- Political sentiment for pipeline expansion and “not in my backyard” obstacles.
Operations in the midstream industry include field processing, storage, and oil and gas transportation before actually transferring the products to the downstream players.
Oil and Gas Processing
Field processing arranges oil and gas for further refining in the downstream segment. Activities comprise product measurement, removal of impurities, separation of crude products, and temporary storage of items in containers for shipping to the oil/gas refineries.
Some percentage of hydrocarbons produced from oil and natural gas fields reach refineries for further processing. Crude oil, for example, should be refined to separate its various distillates, such as diesel, gasoline, paraffin, and heavy oils.
Midstream oil and gas consultant provides a critical balance in the supply/demand dynamics of the oil and gas trade. Large storage tanks across the country hold vast amounts of natural gas, oil, NLGs, and other petrochemicals, enabling the midstream petroleum industry to have significant control over crude oil prices.
The Strategic Petroleum Reserve (SPR) is emergency storage of oil maintained by the US Department of Energy. The current storage capacity is almost 727 million barrels, with nearly 695 million barrels (or 36 days consumption) in inventory. The SPR began in 1975 after the oil embargo of 1973-74 supply disruption.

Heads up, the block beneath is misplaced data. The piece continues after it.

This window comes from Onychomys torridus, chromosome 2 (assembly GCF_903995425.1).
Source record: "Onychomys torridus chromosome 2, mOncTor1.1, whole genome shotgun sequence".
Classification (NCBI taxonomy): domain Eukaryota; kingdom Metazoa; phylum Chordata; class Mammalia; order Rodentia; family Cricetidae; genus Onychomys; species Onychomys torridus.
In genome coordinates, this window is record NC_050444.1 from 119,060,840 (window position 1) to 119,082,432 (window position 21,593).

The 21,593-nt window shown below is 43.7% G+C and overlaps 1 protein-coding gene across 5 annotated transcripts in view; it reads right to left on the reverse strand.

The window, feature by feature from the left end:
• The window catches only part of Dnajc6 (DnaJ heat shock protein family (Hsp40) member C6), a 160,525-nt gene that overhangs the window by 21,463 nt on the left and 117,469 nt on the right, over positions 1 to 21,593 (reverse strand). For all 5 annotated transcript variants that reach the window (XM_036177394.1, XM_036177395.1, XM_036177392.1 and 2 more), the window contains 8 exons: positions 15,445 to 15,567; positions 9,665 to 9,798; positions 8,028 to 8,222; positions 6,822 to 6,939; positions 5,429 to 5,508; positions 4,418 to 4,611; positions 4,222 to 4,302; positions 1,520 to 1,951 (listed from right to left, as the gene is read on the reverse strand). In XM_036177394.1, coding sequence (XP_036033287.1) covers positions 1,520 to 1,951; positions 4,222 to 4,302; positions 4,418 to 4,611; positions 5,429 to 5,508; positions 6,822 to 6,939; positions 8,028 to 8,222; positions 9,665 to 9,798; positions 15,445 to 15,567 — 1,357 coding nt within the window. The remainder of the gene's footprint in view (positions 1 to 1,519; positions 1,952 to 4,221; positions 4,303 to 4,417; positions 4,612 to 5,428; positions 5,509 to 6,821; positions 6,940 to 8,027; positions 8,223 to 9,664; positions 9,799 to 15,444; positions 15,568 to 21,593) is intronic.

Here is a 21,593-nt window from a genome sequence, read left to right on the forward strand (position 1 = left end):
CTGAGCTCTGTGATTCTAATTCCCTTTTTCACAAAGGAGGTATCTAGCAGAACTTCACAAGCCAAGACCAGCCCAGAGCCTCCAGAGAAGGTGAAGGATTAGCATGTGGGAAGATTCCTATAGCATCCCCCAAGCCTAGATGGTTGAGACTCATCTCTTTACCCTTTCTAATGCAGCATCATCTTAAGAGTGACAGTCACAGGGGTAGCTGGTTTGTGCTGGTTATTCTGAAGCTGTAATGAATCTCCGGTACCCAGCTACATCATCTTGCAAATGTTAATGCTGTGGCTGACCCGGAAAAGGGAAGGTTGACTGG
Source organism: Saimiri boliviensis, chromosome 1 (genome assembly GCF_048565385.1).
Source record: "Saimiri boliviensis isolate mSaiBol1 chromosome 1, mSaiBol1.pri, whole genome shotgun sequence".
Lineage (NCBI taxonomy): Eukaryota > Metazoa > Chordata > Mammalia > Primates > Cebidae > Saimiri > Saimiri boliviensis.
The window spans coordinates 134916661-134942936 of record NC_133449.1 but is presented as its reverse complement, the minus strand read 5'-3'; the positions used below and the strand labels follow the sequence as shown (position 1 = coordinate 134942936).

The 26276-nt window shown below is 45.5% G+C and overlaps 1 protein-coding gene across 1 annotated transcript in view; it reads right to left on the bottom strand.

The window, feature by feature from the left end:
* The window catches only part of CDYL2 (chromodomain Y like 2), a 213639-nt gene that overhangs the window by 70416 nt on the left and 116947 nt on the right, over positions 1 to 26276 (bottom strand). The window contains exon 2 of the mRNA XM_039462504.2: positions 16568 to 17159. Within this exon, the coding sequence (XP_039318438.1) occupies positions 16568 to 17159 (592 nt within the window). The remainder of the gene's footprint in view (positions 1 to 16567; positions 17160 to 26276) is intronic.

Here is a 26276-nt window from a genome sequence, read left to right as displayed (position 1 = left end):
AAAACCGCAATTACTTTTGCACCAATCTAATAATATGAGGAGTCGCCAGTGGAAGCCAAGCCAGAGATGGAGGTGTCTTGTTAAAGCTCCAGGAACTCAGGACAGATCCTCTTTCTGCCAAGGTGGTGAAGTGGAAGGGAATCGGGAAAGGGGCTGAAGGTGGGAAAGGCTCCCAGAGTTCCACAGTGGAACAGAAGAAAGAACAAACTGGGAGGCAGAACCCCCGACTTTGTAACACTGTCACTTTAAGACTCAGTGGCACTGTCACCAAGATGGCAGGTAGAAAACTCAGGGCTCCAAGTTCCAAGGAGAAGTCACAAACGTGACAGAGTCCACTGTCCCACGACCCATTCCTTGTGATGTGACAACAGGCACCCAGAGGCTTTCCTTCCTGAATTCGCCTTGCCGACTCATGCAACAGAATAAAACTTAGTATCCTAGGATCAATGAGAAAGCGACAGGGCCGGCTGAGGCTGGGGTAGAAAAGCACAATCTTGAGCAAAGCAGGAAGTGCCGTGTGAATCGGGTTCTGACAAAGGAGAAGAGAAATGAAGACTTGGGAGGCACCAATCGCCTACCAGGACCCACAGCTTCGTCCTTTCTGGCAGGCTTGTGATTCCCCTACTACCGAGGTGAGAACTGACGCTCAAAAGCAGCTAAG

Pipelines are one of the most prominent means of transporting hydrocarbons, particularly over longer distances. An oil and gas pipeline is a hollow tube that is made up of metal with a considerable length. When combined together and supported with pipeline pumps, they can be used to create extensive networks to transport oil and gas over great distances.
Hydrocarbon transport via pipelines is considered as one of the safest and fastest means for moving products. However, they require a substantial investment and several local and national permits to set up initially.
Transportation of Oil & Gas
Transport is an essential part of midstream oil and gas operations. The industry is vast because almost all current production is performed long distances from refining plants and product markets.